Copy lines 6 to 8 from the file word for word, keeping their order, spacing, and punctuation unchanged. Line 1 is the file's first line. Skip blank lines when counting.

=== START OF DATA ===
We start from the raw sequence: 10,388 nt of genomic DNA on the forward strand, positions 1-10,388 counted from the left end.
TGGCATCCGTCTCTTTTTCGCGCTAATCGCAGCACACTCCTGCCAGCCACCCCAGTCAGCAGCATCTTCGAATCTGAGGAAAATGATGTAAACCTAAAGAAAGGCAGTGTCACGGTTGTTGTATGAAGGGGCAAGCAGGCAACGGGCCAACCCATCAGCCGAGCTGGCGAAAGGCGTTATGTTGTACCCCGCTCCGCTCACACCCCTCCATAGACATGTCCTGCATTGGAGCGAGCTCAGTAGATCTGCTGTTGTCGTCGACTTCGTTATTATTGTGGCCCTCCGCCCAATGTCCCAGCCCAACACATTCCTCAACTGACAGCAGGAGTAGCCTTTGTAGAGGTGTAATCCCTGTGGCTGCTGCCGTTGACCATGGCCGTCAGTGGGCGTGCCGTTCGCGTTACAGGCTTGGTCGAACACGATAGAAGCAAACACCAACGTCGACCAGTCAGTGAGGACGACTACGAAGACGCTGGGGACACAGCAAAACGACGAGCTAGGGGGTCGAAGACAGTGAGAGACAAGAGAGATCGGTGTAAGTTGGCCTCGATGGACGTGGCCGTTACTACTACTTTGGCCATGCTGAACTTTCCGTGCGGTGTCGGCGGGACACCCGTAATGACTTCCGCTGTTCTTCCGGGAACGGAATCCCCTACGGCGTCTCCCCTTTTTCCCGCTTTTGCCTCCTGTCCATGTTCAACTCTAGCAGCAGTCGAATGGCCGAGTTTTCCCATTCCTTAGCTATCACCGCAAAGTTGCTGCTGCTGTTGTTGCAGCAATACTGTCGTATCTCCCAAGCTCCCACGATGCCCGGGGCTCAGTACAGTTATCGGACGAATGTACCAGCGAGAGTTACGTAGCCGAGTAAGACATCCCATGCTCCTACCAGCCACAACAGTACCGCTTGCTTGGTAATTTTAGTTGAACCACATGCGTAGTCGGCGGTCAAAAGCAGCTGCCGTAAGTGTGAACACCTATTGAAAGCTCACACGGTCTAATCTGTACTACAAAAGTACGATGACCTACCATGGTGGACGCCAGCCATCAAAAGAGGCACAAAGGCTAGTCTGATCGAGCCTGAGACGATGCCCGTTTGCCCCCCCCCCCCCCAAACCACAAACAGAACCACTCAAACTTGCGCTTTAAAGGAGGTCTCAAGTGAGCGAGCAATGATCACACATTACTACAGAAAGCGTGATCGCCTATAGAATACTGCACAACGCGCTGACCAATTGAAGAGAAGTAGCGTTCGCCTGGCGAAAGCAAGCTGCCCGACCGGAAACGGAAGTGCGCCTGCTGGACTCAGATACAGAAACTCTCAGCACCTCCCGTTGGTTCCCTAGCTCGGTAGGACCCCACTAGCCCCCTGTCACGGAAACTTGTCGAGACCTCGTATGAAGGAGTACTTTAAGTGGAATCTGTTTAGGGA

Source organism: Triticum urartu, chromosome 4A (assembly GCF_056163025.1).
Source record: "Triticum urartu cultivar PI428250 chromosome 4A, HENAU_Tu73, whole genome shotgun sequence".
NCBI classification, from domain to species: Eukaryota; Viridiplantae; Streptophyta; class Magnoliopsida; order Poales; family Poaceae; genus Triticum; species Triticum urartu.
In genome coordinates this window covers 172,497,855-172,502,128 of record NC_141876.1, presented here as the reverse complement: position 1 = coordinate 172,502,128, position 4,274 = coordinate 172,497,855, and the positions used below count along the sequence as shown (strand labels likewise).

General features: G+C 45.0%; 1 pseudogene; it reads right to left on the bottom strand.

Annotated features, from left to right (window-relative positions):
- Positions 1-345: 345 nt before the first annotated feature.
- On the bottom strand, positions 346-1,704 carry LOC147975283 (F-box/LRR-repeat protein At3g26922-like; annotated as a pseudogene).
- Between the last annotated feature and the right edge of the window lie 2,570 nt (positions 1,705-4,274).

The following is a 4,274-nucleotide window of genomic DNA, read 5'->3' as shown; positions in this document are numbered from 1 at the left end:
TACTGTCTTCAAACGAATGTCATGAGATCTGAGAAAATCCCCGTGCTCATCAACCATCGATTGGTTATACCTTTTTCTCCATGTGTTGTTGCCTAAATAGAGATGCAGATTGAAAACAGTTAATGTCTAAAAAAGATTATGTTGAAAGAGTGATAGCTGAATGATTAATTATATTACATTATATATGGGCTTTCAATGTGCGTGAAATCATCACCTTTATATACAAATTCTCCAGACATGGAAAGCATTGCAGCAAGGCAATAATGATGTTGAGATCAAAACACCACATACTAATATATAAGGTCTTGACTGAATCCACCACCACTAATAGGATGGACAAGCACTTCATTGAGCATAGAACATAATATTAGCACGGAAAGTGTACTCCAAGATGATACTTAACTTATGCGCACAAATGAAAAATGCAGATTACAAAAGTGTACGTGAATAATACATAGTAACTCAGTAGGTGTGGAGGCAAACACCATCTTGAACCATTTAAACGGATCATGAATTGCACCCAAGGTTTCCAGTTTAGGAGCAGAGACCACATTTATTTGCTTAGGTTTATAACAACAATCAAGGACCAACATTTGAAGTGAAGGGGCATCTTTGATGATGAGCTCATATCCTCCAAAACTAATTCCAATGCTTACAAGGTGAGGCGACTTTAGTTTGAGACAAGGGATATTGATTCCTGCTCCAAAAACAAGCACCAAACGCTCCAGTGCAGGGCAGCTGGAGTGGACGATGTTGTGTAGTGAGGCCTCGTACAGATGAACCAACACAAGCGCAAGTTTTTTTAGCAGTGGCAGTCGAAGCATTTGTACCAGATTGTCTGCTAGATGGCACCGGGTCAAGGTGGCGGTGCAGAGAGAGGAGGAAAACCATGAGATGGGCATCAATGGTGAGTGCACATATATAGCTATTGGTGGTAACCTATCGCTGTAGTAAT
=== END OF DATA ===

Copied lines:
In genome coordinates this window covers 172,497,855-172,502,128 of record NC_141876.1, presented here as the reverse complement: position 1 = coordinate 172,502,128, position 4,274 = coordinate 172,497,855, and the positions used below count along the sequence as shown (strand labels likewise).

General features: G+C 45.0%; 1 pseudogene; it reads right to left on the bottom strand.

Annotated features, from left to right (window-relative positions):